Posts Tagged ‘margaretwiddemer’

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Why Not?

May 25, 2018

It’s funny how much text sources influence my reading. When I want to read Margaret Widdemer, I always go for The Rose-Garden Husband and The Wishing-Ring Man, and that’s mostly because they’re great, and a bit because each one makes me want to read the other, but it’s also a little bit because they’re on Project Gutenberg. If Why Not? was on Gutenberg instead of Google Books, it would go on my list of favorite Widdemer books. Read the rest of this entry ?

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You’re Only Young Once

November 30, 2014

I’ve been in a sort of Margaret Widdemer, sheltered girl finally getting the adventure she’s been wanting mood, so I keep picking up her books, but You’re Only Young Once isn’t in that mold. Instead of a lone, lonely heroine, you have a family of them, plus some brothers, with loving parents in the background. Angela Goldsborough is the eldest, a doll-like singing teacher, one of two daughters who are contributing to the family income. Then Janetta is tall, dark and business-minded, Deborah is dreamy and beautiful, Annice is quiet and quaint, and Isabella is lively and spoiled. All of them are pretty, and none of them lacks male attention — the older sisters draw lots for the parlor in the evening, because all of them are always expecting callers. Each of them gets a romance over the course of the book, and so do two of their three brothers — warm-hearted John and steady, bespectacled Worrel. Read the rest of this entry ?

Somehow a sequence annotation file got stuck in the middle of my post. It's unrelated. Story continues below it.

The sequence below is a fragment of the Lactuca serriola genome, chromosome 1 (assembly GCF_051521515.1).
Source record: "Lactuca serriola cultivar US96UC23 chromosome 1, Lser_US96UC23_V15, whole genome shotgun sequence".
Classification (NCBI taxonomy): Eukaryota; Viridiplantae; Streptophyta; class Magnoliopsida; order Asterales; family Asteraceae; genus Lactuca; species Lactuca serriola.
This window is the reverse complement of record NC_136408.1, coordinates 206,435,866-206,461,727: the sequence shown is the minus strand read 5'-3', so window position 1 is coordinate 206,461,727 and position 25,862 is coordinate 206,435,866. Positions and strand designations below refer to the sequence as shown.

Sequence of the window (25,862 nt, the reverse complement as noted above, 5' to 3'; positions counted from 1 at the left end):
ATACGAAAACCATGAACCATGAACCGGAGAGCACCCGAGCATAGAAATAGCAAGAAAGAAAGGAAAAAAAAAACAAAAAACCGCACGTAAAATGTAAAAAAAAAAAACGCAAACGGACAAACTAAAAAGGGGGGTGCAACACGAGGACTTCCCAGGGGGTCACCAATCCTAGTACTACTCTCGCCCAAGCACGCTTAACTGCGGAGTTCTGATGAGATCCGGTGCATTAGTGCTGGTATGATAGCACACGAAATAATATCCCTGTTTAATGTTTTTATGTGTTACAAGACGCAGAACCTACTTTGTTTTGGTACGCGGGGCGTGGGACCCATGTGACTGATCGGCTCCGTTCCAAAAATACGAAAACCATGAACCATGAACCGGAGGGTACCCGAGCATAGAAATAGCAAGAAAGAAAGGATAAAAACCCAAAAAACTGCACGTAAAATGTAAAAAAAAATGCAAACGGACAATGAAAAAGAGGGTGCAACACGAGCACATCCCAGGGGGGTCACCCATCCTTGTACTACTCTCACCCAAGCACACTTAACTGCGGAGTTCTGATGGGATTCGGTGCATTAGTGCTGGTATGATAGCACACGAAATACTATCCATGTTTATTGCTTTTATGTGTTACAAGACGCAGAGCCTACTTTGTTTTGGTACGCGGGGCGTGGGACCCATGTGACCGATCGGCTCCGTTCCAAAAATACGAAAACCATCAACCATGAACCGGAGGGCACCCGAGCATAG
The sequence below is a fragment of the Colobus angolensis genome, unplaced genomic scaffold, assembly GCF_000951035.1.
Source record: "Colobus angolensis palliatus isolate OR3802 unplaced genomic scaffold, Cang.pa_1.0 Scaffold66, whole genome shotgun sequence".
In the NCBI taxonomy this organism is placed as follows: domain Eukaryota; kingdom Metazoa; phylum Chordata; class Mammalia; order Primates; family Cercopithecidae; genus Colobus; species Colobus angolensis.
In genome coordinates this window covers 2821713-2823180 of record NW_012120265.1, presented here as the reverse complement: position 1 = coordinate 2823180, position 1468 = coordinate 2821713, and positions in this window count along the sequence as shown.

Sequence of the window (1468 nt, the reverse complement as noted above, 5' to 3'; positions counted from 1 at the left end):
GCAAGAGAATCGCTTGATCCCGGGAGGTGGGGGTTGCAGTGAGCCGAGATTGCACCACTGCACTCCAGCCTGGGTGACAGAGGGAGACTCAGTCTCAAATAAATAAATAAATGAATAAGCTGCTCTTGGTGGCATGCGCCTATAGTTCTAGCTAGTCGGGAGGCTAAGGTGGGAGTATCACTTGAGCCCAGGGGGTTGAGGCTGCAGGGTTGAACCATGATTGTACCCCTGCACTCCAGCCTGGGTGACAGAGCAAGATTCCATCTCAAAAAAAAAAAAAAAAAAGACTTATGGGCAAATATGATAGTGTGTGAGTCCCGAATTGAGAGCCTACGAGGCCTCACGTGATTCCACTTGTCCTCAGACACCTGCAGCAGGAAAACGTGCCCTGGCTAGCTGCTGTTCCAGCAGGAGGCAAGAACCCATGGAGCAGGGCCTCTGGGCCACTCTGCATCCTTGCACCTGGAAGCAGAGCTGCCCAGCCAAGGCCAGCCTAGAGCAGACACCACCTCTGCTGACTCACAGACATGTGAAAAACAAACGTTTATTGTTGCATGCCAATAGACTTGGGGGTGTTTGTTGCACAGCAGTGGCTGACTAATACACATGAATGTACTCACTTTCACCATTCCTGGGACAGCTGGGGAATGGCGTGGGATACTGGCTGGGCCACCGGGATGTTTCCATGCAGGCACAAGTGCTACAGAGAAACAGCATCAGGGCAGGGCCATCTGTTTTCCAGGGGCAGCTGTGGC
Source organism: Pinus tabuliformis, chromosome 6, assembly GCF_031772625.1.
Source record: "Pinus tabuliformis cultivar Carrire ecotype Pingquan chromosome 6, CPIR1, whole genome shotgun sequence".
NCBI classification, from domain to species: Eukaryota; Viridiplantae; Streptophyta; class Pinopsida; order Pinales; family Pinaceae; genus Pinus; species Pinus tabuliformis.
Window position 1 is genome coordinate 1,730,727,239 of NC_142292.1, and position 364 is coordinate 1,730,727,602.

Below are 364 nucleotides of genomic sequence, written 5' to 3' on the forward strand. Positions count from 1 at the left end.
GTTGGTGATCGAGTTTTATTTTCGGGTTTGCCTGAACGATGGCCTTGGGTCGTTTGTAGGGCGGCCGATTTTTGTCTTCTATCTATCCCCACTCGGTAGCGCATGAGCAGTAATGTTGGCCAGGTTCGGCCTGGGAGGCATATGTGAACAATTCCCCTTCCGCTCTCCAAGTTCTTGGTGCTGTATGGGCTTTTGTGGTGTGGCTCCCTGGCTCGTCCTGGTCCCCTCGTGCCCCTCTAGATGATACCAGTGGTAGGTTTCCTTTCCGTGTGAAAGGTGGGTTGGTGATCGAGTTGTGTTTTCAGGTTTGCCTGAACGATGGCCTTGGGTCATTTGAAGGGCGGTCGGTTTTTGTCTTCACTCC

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I’ve Married Marjorie

May 18, 2010

So, that “he/she fell in love with his/her wife/ husband” trope I was talking about a couple of weeks ago? Margaret Widdemer seems to be at least as fond of it as I am. I’ve Married Marjorie is the third of her books that I’ve read, and the second one where the hero and heroine get married long before their happy ending. It’s not as straightforward an example of the trope as The Rose-Garden Husband, but I don’t think that’s the reason that the book isn’t quite successful.

I wasn’t this angry about the book when I was reading it — I do find it easy to let a book’s internal logic take me where it will, and there was all this interesting, half-heartedly psychological stuff that reminded me of Eleanor Hallowell Abbott — but the more I think about it now, the less I like it. Read the rest of this entry ?

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The Rose-Garden Husband

September 4, 2009

I finally followed a long-ago recommendation from Redeeming Qualities reader Elizabeth and read The Rose-Garden Husband, by Margaret Widdemer. And I love it. It’s so completely up my alley that it’s hard to believe it’s real. Read the rest of this entry ?